By most standards of today's new statistics, Carlos Pena had a productive and valuable year last year. He had an OPS+ of 130 and hit 39 homers and drove in 100. PECOTA projects him this year to have a line of: .252/.366/.532. If he does that and hits the 35 homers PECOTA projects, then he will be a valuable player again. But those projections look a bit hopeful to this writer.
For one thing, Pena batted .227 in 2009 after batting .247 the year before. His batting average has dropped nearly 60 points since his big year in 2007. His OBP has dropped two years in a row too and he finished out at .356 last year. After batting .247 and .227 in the last two years, is it realistic to think he's going to hit .252 this year? If Spring Training is any indication (and it usually isn't), he won't hit .252. He's been awful this spring with a batting average below .100. He is a year older at 32 and it just doesn't appear as if he will get better as PECOTA predicts.
There are a couple of factors that could alter that feeling. First, Pena is in the last year of his contract and will have even more motivation to produce. At 32, Pena will want to score one more good deal before all is said and done. The problem for him will be that most teams are set for first basemen/DH types. He might be a good fit for the Dodgers who have Loney at first and he is not that productive. Seattle is another possibility. It will be super unlikely if the Rays sign him to continue his career there...not at over $10 million a year.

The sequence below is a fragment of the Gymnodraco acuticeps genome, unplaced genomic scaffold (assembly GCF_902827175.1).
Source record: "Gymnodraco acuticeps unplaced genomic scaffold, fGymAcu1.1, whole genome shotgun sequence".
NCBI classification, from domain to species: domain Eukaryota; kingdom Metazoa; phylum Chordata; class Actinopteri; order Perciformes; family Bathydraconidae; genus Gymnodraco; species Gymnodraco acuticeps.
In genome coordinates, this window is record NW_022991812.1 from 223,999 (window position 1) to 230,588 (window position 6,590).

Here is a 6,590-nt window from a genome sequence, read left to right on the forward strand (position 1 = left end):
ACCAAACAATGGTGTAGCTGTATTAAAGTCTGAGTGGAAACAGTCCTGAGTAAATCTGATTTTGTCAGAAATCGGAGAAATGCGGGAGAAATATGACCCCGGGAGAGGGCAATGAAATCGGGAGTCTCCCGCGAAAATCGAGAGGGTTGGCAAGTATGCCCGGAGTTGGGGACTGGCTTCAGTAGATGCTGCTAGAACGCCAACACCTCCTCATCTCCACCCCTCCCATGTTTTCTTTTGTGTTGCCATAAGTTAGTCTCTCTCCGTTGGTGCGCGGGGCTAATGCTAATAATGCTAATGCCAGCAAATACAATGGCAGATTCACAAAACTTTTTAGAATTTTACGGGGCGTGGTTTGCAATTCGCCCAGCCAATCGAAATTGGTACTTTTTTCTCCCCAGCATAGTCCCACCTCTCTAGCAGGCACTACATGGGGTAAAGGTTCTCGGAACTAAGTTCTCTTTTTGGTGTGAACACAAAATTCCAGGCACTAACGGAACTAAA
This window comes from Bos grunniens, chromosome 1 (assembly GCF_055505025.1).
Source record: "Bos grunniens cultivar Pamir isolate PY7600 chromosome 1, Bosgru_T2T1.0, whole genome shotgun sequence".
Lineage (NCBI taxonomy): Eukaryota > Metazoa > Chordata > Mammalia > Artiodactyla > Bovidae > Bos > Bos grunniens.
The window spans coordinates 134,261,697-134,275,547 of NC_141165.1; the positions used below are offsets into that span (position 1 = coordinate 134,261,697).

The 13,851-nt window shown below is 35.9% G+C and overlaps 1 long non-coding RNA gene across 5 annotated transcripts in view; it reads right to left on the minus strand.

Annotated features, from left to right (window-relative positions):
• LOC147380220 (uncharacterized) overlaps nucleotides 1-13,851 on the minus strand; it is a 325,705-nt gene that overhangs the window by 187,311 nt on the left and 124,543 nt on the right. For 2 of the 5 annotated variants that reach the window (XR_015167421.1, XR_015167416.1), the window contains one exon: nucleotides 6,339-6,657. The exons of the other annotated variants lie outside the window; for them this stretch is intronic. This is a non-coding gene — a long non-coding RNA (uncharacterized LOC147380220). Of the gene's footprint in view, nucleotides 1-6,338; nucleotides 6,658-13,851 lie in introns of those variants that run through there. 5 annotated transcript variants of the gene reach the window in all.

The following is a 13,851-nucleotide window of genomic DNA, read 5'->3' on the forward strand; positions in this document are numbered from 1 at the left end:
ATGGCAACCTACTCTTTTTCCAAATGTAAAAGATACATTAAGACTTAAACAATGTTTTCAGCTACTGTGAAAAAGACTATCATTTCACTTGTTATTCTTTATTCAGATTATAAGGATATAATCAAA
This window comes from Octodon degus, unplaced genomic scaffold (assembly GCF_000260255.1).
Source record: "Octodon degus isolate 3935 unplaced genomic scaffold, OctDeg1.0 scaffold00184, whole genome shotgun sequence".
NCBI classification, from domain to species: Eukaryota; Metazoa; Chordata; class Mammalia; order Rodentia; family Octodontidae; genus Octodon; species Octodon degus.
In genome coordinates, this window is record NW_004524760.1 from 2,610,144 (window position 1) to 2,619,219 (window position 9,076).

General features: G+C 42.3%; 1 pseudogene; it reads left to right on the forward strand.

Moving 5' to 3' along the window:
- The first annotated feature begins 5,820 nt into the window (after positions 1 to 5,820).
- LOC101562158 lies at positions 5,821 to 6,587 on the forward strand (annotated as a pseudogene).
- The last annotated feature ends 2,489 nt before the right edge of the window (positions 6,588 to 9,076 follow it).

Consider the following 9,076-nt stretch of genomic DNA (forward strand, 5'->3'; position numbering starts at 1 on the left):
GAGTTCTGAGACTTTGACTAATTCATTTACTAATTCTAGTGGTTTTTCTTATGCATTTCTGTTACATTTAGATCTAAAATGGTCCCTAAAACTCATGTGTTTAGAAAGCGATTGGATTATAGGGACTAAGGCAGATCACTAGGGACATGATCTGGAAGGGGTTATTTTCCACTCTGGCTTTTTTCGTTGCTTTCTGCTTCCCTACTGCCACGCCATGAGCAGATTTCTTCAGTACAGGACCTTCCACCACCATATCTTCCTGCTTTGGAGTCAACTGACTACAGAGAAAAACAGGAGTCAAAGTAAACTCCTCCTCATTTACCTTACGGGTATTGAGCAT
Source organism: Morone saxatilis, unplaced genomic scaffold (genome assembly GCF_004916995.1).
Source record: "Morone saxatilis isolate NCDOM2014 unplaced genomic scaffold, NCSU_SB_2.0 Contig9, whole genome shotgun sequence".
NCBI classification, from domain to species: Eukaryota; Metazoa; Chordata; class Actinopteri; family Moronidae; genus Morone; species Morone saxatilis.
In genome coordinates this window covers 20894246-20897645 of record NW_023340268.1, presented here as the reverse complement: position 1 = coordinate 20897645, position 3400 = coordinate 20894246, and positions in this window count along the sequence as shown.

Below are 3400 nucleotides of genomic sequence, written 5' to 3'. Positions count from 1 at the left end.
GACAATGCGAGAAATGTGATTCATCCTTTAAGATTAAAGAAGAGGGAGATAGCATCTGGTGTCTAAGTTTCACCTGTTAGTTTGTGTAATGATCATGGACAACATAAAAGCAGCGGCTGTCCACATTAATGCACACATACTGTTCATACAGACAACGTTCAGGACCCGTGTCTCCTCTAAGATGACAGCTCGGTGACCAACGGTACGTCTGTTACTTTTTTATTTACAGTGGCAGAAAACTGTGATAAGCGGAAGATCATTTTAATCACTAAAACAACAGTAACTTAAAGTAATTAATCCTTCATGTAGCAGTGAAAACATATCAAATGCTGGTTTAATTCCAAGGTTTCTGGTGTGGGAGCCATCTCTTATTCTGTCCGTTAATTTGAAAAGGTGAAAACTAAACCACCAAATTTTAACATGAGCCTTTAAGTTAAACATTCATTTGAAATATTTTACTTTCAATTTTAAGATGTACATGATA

The other positive on his side is that his BABIP (batting average on balls in play) was pretty low for the year (.250) last year and really low in the second half (.221). Plus, his power has been consistent no matter how many base hits he has. Nearly half of his paltry 107 hits last year were for extra bases. So there is every reason to believe his power numbers will continue. Plus, Pena walks a lot. He walked 87 times last year. But then again, that number dipped for the second year in a row too.
According to most fielding stats the Fan looked at, Pena isn't that impressive in the field. His RTOT are in the minus numbers and PECOTA has him a a negative 1. That isn't terrible, but it isn't great either. The Fan watched a number of Rays' games last year and Pena seemed pretty nimble and effective over there, but the numbers don't back up the observation.
The Fan's gut says that Pena will drop off some more this coming year. Meanwhile, Zobrist is the next great player in the league and can play anywhere and this kid, Sean Rodriguez, has been outstanding at second base for the Rays all spring. It seems the best scenario for the Rays would be to play Pena against right-handers and when a lefty starts for the other team, put Zobrist at first and Rodriguez (who bats right-handed) at second. Those latter two could take over after the trade deadline if the Rays can find a suitor for Pena to get a little value out of him before free agency.
Pat Burrell looks done too with a terrible spring. The Rays should cut their losses and release him.